Freshwater turtle by-catch from angling in New Brunswick, Canada


  • Constance L. Browne
  • S. Andrew Sullivan
  • Donald F. McAlpine



Angling by-catch, Chelydra serpentina, Chrysemys picta picta, Glyptemys insculpta, fishing, New Brunswick, Eastern Painted Turtle, Snapping Turtle, Wood Turtle, Red-eared Slider, threats, Trachemys scripta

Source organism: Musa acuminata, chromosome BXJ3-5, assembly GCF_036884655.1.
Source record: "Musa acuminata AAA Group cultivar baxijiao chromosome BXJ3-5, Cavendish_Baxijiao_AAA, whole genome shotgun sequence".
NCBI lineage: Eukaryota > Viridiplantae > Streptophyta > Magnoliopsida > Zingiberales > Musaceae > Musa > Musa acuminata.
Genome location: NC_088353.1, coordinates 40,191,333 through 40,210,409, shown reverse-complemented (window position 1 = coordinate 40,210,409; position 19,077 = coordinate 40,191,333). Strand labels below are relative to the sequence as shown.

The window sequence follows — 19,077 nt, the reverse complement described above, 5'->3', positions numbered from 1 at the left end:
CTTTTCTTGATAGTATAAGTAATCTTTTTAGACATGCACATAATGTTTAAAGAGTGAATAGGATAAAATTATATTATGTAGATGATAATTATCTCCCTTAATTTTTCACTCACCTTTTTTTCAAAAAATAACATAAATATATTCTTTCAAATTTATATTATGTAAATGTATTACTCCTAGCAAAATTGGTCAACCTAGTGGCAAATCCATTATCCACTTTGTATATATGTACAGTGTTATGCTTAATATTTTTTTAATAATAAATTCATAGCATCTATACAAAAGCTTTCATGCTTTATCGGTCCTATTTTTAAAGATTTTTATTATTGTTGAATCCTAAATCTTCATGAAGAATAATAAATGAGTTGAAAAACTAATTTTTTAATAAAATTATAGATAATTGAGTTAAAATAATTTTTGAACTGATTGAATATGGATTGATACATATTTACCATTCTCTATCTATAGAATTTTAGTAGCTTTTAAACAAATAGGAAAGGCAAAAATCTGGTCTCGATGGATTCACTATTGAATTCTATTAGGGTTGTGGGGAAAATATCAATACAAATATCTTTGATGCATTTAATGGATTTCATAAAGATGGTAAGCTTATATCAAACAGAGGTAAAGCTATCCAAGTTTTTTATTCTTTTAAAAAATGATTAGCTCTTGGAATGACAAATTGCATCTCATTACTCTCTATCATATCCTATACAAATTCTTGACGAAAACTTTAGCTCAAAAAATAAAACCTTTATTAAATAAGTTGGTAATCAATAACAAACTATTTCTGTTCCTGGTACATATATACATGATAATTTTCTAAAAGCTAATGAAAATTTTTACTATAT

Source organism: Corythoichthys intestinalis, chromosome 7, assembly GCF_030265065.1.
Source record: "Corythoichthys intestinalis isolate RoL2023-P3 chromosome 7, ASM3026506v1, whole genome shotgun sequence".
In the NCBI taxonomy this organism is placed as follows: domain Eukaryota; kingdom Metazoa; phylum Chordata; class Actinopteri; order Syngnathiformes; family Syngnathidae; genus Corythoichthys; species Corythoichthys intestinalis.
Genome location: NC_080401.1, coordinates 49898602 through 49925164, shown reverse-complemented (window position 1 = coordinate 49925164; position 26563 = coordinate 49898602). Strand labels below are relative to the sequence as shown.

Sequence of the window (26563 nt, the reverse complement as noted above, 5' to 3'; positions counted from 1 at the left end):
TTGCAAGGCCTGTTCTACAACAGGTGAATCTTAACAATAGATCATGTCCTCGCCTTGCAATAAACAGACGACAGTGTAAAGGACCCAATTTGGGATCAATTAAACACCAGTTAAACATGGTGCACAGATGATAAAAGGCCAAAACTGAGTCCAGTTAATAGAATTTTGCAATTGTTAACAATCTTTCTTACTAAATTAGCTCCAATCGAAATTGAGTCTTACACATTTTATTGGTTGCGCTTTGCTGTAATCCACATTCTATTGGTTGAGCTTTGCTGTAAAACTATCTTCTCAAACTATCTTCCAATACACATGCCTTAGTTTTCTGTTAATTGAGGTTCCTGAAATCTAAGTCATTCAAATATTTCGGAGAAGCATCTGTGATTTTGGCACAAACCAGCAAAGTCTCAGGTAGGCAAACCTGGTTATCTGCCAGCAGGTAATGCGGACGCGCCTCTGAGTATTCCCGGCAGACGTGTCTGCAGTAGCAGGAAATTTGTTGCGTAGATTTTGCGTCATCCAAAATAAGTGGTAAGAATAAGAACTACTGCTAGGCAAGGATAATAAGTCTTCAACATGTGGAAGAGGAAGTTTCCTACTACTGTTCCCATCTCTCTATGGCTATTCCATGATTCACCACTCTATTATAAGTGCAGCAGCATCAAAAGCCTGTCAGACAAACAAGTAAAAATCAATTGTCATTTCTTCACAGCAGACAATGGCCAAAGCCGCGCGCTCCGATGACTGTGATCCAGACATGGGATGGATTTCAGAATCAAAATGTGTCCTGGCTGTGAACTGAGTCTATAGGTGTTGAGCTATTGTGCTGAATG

Turtles are among the most threatened vertebrate taxa, with populations especially vulnerable to any increase in adult mortality. By-catch from freshwater angling, as a potential cause of turtle mortality is poorly documented and little understood. Here we document cases of turtle by-catch by recreational anglers in an urban park in New Brunswick and among the wider angling communities in the province. We also consider factors that may influence rates of hooking. Although we are unable to estimate turtle hooking frequency for the provincial recreational angling community as a whole, five of 75 (~7%) anglers interviewed in the urban park reported interactions with a turtle, with most reported incidents (75%) involving hooking. Snapping Turtles (Chelydra serpentina) seem to be more prone to hooking than Eastern Painted Turtles (Chrysemys picta picta). Although we conclude that turtle hooking by recreational anglers appears to be generally uncommon in New Brunswick, even apparently low by-catch rates may be sufficient to lead to population declines at heavily fished sites. The collection of additional data on turtle by-catch in the recreational fishery in Canada is warranted.